Consultant Stéphane Derenoncourt calls on negociants to get proactive over Bordeaux bashing

Thursday February 04 2021 by Vitisphere

 “Up until now, we have been selling wine. Now we have to sell ideas, and Bordeaux has that”, says Stéphane Derenoncourt. “Up until now, we have been selling wine. Now we have to sell ideas, and Bordeaux has that”, says Stéphane Derenoncourt. - Photo credit : Iconic Winemakers

With his colleague Michel Rolland, Stéphane Derenoncourt has released a new label – Iconic Winemaker – designed as a ‘manifesto’ to illustrate the potential of Bordeaux wines.

The Iconic Winemakers range was devised to combat Bordeaux bashing. How would you define the way Bordeaux wines are disparaged?

Stéphane Derenoncourt: I see it as unfair treatment compared to many producers. The way Bordeaux’s image is ridiculed has reached new heights, but it's only natural considering Bordeaux's behaviour – its outdated conventions and a kind of bourgeois attitude are not suited to this century. The issues are about communication, marketing and positioning in relation to the expectations of today’s consumer. More importantly, distribution needs to be reviewed.

There are too many middlemen in the Bordeaux marketplace. The model works for classified luxury wines, but not for everyday wines, which are consumer goods. The Bordeaux wine trade makes a fortune out of speculation, not only on wines from Bordeaux, but also from Italy, Chile and California for instance. It does it very well, but this doesn’t resolve the problem [of Bordeaux bashing]. The breakdown in relations with the consumer is not because of the taste of Bordeaux wine but because of its distribution.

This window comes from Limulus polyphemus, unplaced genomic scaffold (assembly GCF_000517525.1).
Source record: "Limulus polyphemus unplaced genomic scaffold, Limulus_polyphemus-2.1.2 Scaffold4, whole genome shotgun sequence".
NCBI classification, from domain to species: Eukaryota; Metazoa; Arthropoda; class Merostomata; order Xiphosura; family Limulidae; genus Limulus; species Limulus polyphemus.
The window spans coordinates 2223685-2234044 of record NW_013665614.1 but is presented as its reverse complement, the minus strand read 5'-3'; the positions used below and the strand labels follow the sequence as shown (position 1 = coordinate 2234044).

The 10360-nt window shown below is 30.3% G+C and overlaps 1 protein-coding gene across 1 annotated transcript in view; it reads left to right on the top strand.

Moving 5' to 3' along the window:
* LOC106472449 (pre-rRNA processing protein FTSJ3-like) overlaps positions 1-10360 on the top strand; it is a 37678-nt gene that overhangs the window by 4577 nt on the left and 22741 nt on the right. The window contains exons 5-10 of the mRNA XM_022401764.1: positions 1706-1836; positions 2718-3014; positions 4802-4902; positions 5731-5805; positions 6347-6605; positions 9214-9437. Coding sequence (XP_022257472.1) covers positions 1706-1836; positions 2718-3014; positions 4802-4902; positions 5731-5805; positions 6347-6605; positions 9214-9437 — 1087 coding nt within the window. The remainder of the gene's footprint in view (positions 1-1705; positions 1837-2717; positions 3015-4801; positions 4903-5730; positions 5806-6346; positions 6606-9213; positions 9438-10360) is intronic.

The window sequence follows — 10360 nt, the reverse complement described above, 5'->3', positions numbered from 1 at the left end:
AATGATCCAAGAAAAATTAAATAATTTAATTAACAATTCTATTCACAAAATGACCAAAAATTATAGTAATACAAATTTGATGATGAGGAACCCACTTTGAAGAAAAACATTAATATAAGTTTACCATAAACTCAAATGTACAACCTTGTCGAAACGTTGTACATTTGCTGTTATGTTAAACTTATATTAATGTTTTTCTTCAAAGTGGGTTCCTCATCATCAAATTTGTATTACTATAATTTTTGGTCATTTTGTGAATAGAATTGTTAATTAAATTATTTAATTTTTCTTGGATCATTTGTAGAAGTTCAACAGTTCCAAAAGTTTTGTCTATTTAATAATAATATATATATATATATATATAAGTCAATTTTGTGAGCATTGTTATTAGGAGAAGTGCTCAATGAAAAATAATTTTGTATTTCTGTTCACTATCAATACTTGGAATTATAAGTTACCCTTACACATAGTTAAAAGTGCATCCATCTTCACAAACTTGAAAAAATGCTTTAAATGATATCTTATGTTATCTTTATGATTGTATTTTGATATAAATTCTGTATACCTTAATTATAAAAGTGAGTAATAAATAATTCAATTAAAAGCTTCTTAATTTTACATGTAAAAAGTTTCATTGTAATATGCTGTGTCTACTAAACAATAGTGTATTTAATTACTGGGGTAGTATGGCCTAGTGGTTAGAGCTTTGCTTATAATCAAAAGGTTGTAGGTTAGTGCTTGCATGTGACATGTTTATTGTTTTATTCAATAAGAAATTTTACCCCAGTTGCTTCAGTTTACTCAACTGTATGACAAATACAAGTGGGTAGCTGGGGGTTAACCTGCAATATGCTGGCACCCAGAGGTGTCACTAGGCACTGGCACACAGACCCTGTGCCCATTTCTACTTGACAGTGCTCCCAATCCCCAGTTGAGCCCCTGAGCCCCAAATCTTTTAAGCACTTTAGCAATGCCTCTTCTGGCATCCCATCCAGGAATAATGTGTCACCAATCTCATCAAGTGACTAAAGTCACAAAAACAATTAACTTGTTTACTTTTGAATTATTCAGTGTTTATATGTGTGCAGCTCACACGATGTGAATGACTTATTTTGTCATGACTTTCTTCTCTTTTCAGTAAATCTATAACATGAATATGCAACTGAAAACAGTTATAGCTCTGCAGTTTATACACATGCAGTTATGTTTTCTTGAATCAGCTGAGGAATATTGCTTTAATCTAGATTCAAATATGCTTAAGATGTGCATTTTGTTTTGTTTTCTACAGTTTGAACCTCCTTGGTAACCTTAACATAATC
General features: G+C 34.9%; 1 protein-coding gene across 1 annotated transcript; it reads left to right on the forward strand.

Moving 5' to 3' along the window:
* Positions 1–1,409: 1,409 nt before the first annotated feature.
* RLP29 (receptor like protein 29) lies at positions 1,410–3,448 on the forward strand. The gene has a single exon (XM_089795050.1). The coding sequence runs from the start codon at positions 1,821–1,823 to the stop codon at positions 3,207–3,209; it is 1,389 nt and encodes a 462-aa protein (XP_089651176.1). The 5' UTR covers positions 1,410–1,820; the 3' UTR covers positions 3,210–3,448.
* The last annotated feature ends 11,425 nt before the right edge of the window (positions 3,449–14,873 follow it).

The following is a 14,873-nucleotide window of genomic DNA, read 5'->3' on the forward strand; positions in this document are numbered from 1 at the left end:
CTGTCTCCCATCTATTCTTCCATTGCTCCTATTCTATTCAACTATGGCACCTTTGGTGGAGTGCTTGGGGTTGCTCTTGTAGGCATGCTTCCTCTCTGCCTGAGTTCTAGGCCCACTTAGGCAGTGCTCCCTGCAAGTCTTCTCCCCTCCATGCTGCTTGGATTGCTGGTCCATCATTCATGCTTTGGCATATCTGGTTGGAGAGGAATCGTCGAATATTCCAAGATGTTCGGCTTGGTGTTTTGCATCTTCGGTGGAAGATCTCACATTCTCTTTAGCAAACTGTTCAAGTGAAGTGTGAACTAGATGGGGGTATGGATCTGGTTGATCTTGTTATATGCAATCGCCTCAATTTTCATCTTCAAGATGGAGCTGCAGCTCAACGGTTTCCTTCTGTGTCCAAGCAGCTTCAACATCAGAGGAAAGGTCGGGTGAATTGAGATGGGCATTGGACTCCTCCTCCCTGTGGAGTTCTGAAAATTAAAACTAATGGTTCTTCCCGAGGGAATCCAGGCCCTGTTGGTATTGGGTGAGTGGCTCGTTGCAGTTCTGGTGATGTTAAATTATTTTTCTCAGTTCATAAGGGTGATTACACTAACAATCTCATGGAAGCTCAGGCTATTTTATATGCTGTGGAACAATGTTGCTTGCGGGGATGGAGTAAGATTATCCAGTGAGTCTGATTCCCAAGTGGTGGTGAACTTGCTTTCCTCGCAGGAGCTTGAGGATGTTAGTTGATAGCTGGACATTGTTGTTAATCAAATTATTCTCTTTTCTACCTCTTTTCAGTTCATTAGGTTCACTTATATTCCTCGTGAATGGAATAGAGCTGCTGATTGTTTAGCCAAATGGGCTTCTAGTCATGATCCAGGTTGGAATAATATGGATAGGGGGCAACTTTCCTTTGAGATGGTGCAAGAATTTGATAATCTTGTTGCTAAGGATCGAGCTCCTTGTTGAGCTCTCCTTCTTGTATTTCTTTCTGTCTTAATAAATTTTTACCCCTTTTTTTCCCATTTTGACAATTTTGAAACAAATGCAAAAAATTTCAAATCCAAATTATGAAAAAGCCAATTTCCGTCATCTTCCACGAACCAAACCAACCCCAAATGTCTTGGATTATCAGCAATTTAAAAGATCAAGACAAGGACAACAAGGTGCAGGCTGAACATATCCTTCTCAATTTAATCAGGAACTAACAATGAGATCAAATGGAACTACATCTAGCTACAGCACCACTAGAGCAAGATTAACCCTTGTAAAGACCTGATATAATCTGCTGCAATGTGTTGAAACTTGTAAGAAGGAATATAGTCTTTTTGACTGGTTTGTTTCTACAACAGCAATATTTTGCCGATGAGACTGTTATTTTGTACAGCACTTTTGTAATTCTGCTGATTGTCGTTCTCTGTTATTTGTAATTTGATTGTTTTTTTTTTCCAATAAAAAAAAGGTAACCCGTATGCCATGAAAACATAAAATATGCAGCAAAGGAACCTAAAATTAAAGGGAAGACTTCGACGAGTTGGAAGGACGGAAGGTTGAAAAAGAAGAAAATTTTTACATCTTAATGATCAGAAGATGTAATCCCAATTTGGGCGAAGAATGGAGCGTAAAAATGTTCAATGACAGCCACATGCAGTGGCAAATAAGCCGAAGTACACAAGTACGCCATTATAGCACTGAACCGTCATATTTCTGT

Consumers seem to expect a special relationship with the wine producer. Is there not a risk that emphasising the consultant's name might sever ties with the vineyard?

When you launch an initiative in a weak position, you run the risk of being criticised. We are expecting it [with Michel Rolland]. In terms of image, the consultant is not the one who severs the ties between consumers and the production side. We need to renew distribution and trade to put the winegrower back centre stage. We need to create demand despite strong competition. Bordeaux wines need sales representatives and people who support them. There is a story, but it is not being told.

At Derenoncourt Consultants, we have been trying for some years now to shake things up, which is what drove me to partner with Michel Rolland. These first two wines show the range of possibilities in Bordeaux. They are different wines, in terms of vineyard sites and grape varieties, but are also flavourful and accessible. The aim is not to make money, but to get a dialogue going. We have a presence in vineyards the world over and are demonstrating our attachment to the region.


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